a fresh translation but simply revised the Old Latin translations
that were already familiar to readers.
Back to the Beginnings
of the Old Testament was another matter. Jerome undertook
translating the Old Testament on his own initiative, so his
translation had to achieve acceptance on its own merits. If
Jerome had simply revised the Old Latin versions of the Old
Testament, his work would have enjoyed more popularity in
his lifetime, but Jerome presented an entirely new Latin translation
of the Old Testament based on the ancient Hebrew text.
preferred to base his translation of the Old Testament on
the Hebrew Bible with which most Christians were unfamiliar
rather than on the familiar Septuagintat least
through the medium of the Old Latin versions. This preference
affected not only his translation of Old Testament books but
also his view of the Old Testament canon.
Septuagint contained several books that are not in
the Hebrew Bible. The rabbis of Palestine did not regard as
inspired the books in the Septuagint that were not
also found in the Hebrew Bible. Eventually, all Jews accepted
this view and abandoned books like Wisdom, Ecclesiasticus
(Sirach), Tobit, Judith, Baruch, and First and Second Maccabees.
view corresponded to that of the rabbis. He believed that,
while these extra books may edify Christian readers,
the Church should not use them as a source for doctrine. Again,
Augustine opposed Jerome. In this instance, Augustines
the Council of Trent opted for the wider canon probably because
the Reformers chose to accept only books of the Hebrew Bible.
That is why the Old Testament read by Catholics contains seven
more books than the Old Testament read by Protestant Christians.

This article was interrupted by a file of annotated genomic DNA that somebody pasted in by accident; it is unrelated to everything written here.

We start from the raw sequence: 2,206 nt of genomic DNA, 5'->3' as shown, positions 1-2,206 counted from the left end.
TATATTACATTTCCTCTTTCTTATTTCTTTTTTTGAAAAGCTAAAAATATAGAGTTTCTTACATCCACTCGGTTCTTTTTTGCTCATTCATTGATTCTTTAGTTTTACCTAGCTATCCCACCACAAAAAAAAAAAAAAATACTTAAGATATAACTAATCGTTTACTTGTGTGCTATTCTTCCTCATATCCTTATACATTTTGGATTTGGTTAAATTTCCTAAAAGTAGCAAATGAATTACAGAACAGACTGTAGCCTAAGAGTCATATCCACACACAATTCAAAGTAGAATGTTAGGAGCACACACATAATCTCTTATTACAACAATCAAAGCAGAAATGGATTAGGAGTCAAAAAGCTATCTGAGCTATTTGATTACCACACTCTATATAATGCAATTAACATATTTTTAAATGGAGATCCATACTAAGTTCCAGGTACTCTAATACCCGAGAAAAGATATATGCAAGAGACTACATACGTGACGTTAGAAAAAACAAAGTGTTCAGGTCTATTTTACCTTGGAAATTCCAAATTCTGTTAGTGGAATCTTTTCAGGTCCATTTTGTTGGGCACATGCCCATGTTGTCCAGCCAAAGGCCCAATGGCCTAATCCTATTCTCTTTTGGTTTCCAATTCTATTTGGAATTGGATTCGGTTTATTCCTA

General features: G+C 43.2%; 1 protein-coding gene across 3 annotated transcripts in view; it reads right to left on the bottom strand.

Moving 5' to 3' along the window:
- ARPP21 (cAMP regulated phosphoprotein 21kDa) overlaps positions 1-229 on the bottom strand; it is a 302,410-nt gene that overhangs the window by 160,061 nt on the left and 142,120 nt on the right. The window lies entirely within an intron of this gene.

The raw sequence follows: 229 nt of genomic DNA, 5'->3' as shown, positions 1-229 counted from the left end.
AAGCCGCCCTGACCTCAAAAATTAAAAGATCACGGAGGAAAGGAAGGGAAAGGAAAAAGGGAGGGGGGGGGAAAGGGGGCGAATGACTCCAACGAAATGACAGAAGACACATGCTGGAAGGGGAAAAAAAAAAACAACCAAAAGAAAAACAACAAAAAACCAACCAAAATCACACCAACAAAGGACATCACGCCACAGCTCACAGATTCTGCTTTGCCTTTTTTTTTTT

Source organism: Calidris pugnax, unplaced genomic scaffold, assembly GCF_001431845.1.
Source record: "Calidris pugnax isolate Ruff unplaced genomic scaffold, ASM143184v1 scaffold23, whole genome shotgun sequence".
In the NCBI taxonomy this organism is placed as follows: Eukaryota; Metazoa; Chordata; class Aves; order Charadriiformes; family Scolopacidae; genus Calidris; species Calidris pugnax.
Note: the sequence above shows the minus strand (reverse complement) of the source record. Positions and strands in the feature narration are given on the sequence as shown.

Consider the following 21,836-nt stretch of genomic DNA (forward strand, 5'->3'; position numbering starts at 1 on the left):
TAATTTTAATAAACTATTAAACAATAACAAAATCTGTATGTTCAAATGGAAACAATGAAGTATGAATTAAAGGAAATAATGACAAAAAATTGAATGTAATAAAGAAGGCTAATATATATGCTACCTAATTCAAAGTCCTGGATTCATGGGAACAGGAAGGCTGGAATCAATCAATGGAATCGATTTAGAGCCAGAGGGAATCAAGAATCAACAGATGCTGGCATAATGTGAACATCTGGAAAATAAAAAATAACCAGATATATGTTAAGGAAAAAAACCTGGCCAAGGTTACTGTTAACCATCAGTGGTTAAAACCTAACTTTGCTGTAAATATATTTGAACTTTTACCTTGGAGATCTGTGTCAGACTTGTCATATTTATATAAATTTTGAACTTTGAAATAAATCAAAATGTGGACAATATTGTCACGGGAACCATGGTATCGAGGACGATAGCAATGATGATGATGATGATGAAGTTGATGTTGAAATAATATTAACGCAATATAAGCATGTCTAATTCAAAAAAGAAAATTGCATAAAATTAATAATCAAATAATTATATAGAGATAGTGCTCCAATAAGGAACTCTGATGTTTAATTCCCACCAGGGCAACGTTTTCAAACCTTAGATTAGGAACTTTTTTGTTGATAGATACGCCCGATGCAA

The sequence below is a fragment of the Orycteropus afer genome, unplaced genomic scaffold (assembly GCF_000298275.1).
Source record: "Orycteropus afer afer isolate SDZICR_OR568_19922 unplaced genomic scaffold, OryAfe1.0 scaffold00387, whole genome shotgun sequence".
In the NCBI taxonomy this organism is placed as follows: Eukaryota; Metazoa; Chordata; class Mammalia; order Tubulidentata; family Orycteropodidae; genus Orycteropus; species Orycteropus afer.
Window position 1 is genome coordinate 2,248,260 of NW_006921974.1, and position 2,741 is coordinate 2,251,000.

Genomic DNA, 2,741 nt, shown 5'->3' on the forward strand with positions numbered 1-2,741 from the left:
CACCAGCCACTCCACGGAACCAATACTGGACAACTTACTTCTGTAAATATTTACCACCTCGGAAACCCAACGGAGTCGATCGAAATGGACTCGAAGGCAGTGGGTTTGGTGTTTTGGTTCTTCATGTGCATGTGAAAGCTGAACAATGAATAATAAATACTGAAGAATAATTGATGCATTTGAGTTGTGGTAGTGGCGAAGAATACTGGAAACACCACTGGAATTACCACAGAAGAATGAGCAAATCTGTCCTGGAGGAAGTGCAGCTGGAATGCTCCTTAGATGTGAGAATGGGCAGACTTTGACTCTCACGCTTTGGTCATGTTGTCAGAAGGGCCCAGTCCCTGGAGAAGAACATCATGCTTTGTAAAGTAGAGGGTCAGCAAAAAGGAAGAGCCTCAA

Irascible Biblical Commentary
was more than a translator of the Bible. He was a gifted interpreter
as well. His major contribution was a series of commentaries
on the prophets. At first, Jerome followed the approach common
in his day. For example, his commentary on Obadiah was allegorical.
He ignored the historical dimensions of the prophets
words and focused on a spiritual interpretation that sought
to edify readers.
Jerome never completely abandoned allegorical interpretation,
his work as a translator led him to appreciate the historical
and literal approach more. He sought to understand the biblical
text in its original cultural and historical setting. Many
students of the Bible find Jeromes commentaries still
commentaries were not esoteric flights of scholarly fancy.
The irascible scholar sometimes used his role as a biblical
commentator to give his opinion on ecclesiastical controversies
of his day, some of which were occasioned by his work. His
comments sometimes use personal invective against his opponents
that, by todays standards, seems harsh and sarcastic.
example, Jerome had a running quarrel with another Christian
commentator named Rufinus. In the Preface to his translation
of the Book of Ezekiel, Jerome wrote of the recently deceased
Rufinus: Now that the scorpion lies buried....
He once described the heretic Pelagius as the most stupid
of persons whose wits were dulled by too much Scottish porridge.
did not even spare the biblical prophets. He remarked that
the quality of their rhetoric made his skin crawl. Reading
Jeromes commentaries and his 117 surviving letters leads
to the conclusion that Jerome loved a good argument.
Kind Toward His Friends
merciless and abusive as Jerome was toward his opponents,
he was gentle and kind toward his friends and the needy. Many
people sought his advice as they tried to live out their Christian
lives. He founded a school for boys at Bethlehem and served
as a spiritual guide for the monks and nuns who settled in
Bethlehem to be near him. He gave shelter to refugees who
came to the Holy Land following the sack of Rome by the Vandals
is also clear that Jerome had a great and abiding respect
for ecclesiastical authority. He spent some time in Antioch,
which at the time of his visit had three rival bishops. Jerome
asserted that he would accept the bishop in union with Rome.
All three professed loyalty to the See of St. Peter so Jerome
waited until the pope chose to support one of the three competing